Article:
New York Rapper Pumpkinhead Dead at 39 - Rolling Stone
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New York Rapper Pumpkinhead Dead at 39

Veteran battle rapper appeared on Jean Grae, Immortal Technique albums alongside solo work


New York rapper Pumpkinhead died at the age of 39.

Robert Diaz, the underground New York City rapper who performed as Pumpkinhead, died early Tuesday morning at the age of 39. The cause of death is unknown, though the rapper had been admitted to a New Jersey hospital earlier this week for minor surgery. The rapper’s death was confirmed to Rolling Stone by Graeme “GMS” Sibirsky, the co-founder of Diaz’s label MCMI Records.

“To lose such a great human being so early in his life, man. No words,” Talib Kweli wrote on Instagram. “There is a fraternity of artists who were around for all of this. PH inspired us all. He will live on thru us even though his physical presence will be missed. RIP Robert Diaz.”

With his humorous punchlines and gregarious personality, Diaz became a fixture on the New York hip-hop scene. A constant presence at rap battles, Diaz would compete in popular hip-hop competitions such as Braggin’ Rites and End of the Weak and was known as a tireless supporter of other rappers.

After releasing his breakthrough song “Dynamic” in 1997, he released a string of solo albums including 2001’s The Old Testament, 2003’s Beautiful Mind and 2005’s Orange Moon Over Brooklyn alongside collaborative albums. He also made numerous guest appearances, including Immortal Technique’s Revolutionary Vol. 1 and 2 and Jean Grae’s The Bootleg of the Bootleg.

“Pumpkinhead was as much a soldier for hip-hop as he was an artist,” veteran producer and radio host DJ Eclipse tells Rolling Stone. “It was his presence in NYC that I’ll remember most. In the Nineties, I witnessed his come-up as a formidable opponent on the mic at many MC battles. As part of MCMI, he helped organize shows that weren’t just events, but events you did not want to miss. You’ll be missed my brother.”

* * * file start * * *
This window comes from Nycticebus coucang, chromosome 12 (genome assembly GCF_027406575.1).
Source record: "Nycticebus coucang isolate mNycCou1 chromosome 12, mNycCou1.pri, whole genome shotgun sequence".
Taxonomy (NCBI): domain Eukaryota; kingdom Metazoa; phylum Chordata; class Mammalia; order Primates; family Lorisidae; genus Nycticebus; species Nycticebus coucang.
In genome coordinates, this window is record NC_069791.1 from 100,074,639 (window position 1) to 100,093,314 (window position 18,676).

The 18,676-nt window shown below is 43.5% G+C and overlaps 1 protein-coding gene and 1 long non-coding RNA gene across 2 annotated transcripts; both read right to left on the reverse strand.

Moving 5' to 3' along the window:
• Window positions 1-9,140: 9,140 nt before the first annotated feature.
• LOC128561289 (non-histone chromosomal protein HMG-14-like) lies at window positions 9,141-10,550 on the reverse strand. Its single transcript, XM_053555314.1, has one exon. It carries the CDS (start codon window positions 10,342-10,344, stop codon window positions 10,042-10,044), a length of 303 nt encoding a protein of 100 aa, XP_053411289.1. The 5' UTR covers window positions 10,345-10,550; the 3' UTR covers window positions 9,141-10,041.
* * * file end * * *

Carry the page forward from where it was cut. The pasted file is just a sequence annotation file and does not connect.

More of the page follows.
“He was one of those guys who would just freestyle in the street for hours, 20 round battles, of merciless bars, and he always had a box of CDs hustling,” Immortal Technique wrote on Facebook. “To say he was a legend was an understatement. PH always had jokes, man. He was never unprepared to tell you about yourself.”

The Brooklyn rapper became obsessed with telling stories through rhyme after hearing Dana Dane’s “Nightmares” in the sixth grade. After years of freestyle battling with New York crew The Plague, Diaz linked with fellow rappers Mr. Metaphor and Block McCloud to form the group Brooklyn Academy, whose singles “Blind Fury” and “Russian Roulette” became underground staples and appeared on countless mixtapes. In recent years, Diaz co-founded MCMI Records and continued to record, releasing 2011’s Know the Ledge under the name PH.

A popular fixture in the hip-hop community, many rappers took to social media to mourn Diaz, including Brother Ali, Minneapolis duo Atmosphere and El-P, with the latter calling Diaz, “One of the coolest, kindest people to walk this Earth.”

He is survived by his wife, who is expecting a daughter with Diaz, and two sons. Diaz’s family has requested that any info for tribute shows and fundraising efforts be e-mailed to representatives at the rapper’s label. The family has also started a fundraising site for donations for funeral and other expenses.

In This Article: Obituary


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